He was both a prolific recording artist as well as having a career as a film actor.
The internet is not exactly rife with a lot of details of his musical career, given what a popular performer he was. It appears that he was self-taught on the veena and could also play sitar and tabla well enough to perform on All India Radio. I can't think of any other major Indian musician who was completely self taught and did not come out of a guru-shishya tradition.
This recording was made in 1970 and eventually released on cassette in 1991. It features compositions by Thyagaraja.
For a recording from 1970 originating from India, this has a remarkably smooth and warm tone. There is an occasional saying among hard-core audiophiles that no audiophile recording has ever been made in India. That's bit harsh, but it reveals a difference of opinion as to what good sound is, between so-called Western "audiophiles" and the musicians, engineers and listening public in India. One thing I have noticed is that Carnatic recordings are often appreciably of lower sound quality when compared to Hindustani albums. That might have something to do with where in the country the better recording studios have historically been located. Either way, this was recorded with care -- 45 years later, we are still enjoying the efforts of these musicians and engineers!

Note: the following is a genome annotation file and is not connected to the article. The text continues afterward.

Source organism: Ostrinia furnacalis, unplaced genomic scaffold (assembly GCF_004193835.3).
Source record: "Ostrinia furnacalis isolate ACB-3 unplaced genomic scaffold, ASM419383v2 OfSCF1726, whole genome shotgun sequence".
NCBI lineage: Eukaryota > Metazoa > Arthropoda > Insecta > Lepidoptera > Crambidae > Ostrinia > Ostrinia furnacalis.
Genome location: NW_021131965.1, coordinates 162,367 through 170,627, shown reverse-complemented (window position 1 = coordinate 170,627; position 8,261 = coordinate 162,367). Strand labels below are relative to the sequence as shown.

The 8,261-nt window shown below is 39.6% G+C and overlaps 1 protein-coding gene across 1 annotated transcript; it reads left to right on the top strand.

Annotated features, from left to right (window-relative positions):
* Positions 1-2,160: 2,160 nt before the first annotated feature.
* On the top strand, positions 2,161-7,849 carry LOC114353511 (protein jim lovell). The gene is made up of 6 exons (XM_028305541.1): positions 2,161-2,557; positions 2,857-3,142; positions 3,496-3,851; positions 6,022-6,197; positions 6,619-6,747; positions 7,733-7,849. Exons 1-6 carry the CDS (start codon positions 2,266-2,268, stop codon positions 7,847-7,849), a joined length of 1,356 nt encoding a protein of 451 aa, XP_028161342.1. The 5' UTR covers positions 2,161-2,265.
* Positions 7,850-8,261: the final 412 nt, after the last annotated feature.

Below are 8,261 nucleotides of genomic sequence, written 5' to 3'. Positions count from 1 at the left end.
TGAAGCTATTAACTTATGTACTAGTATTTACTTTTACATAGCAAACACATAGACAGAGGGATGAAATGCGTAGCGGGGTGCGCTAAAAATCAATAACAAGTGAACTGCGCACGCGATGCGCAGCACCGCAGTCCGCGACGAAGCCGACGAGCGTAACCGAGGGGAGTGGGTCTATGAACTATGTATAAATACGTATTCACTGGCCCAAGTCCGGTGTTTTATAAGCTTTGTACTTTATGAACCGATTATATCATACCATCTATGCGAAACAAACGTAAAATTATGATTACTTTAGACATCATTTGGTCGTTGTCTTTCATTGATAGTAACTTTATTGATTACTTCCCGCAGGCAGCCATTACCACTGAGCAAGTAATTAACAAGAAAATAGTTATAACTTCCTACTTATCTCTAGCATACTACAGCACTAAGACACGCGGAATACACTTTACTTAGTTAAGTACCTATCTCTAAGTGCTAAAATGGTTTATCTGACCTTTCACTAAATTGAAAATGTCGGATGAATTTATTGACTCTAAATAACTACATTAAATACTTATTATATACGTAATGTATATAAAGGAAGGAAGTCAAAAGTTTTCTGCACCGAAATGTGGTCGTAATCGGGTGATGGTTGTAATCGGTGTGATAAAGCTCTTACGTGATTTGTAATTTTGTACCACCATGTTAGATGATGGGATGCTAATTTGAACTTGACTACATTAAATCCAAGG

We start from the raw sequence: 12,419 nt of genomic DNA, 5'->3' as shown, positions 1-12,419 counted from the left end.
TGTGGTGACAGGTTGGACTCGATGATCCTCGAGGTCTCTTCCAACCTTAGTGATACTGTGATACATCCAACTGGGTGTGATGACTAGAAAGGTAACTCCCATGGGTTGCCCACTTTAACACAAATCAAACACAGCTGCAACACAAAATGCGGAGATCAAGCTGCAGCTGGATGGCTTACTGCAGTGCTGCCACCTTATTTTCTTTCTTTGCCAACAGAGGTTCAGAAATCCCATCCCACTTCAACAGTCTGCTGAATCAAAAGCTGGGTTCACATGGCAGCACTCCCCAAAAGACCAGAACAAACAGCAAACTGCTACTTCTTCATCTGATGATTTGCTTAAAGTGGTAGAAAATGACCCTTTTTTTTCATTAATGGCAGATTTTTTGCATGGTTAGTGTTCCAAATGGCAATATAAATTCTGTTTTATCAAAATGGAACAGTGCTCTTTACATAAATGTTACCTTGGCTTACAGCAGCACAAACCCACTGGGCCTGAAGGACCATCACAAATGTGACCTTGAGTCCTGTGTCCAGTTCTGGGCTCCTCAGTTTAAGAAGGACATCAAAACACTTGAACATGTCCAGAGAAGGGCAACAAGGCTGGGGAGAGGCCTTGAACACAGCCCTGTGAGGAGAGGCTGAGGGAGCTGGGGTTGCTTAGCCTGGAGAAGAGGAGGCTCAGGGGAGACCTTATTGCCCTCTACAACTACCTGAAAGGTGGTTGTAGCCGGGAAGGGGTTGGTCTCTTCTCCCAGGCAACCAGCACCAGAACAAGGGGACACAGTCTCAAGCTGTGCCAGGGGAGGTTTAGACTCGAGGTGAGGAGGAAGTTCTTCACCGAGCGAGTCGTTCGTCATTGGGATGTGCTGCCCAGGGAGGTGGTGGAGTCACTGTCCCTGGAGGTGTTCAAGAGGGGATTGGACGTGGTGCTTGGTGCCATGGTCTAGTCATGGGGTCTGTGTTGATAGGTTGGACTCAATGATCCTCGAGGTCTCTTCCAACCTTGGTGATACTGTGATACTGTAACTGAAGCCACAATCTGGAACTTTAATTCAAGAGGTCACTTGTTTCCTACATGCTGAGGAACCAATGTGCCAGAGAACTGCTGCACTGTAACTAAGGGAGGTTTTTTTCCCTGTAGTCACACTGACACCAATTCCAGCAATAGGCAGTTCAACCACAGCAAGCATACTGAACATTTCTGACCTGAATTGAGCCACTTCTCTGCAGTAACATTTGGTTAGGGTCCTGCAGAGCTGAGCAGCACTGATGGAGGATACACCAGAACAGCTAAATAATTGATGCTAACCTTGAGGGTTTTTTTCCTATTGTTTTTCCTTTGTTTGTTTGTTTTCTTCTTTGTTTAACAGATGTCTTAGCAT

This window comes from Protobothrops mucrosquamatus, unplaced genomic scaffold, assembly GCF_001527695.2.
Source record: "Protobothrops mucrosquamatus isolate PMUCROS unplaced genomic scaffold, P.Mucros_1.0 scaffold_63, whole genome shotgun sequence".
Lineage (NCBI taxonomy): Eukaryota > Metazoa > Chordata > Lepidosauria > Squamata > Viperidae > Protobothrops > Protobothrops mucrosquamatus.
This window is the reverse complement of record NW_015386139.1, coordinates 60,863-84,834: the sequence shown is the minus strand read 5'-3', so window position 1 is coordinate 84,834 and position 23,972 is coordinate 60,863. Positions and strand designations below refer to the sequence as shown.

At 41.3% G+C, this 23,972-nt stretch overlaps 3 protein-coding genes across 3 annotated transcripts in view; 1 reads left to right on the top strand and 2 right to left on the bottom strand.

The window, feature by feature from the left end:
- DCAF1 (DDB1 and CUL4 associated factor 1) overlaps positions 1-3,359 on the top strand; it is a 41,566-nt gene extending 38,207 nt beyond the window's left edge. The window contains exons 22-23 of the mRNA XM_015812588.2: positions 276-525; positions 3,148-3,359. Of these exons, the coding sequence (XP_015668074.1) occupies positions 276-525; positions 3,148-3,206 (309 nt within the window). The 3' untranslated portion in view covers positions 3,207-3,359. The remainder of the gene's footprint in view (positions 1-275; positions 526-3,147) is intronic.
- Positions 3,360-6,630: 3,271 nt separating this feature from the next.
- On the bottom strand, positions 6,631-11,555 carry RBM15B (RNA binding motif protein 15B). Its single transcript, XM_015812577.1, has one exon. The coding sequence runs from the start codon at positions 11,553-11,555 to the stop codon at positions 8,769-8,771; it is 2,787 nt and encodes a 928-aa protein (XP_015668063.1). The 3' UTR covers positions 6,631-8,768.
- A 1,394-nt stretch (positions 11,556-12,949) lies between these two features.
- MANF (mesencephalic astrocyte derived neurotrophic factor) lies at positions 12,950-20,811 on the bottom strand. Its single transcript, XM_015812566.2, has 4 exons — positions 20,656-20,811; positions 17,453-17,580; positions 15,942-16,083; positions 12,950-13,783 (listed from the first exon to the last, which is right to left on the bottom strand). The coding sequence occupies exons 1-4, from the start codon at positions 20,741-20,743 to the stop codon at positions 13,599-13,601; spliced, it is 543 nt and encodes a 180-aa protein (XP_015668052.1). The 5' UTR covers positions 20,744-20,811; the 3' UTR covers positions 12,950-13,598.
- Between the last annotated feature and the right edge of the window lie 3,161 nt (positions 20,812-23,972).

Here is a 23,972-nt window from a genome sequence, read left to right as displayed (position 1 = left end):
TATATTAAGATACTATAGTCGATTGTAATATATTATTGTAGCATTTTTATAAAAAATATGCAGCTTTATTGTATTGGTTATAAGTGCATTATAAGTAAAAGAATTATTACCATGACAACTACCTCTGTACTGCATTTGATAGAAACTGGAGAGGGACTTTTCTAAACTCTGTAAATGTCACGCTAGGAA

Bantu Reethi (Raga Hamsanadham in Adi Taal)
Nannu Vidachi (Raga Reetigowla in Chapu Taal)
Melukovayya (Raga Bowli in Jampai Taal)
Ninnuvina Sukhamu (Raga Thodi in Rupak Taal)
Mridangam: Palghat Raghu
Kanjeera: C.K. Shyamsunder
Tambura: R Krishnan
Here is a video of S Balachander performing (unknown date)
(high resolution file for computer and certain playback devices)
(standard "Redbook CD" standard file suitable for burning a CDR)
(highest possible quality compressed file for playing in portable players)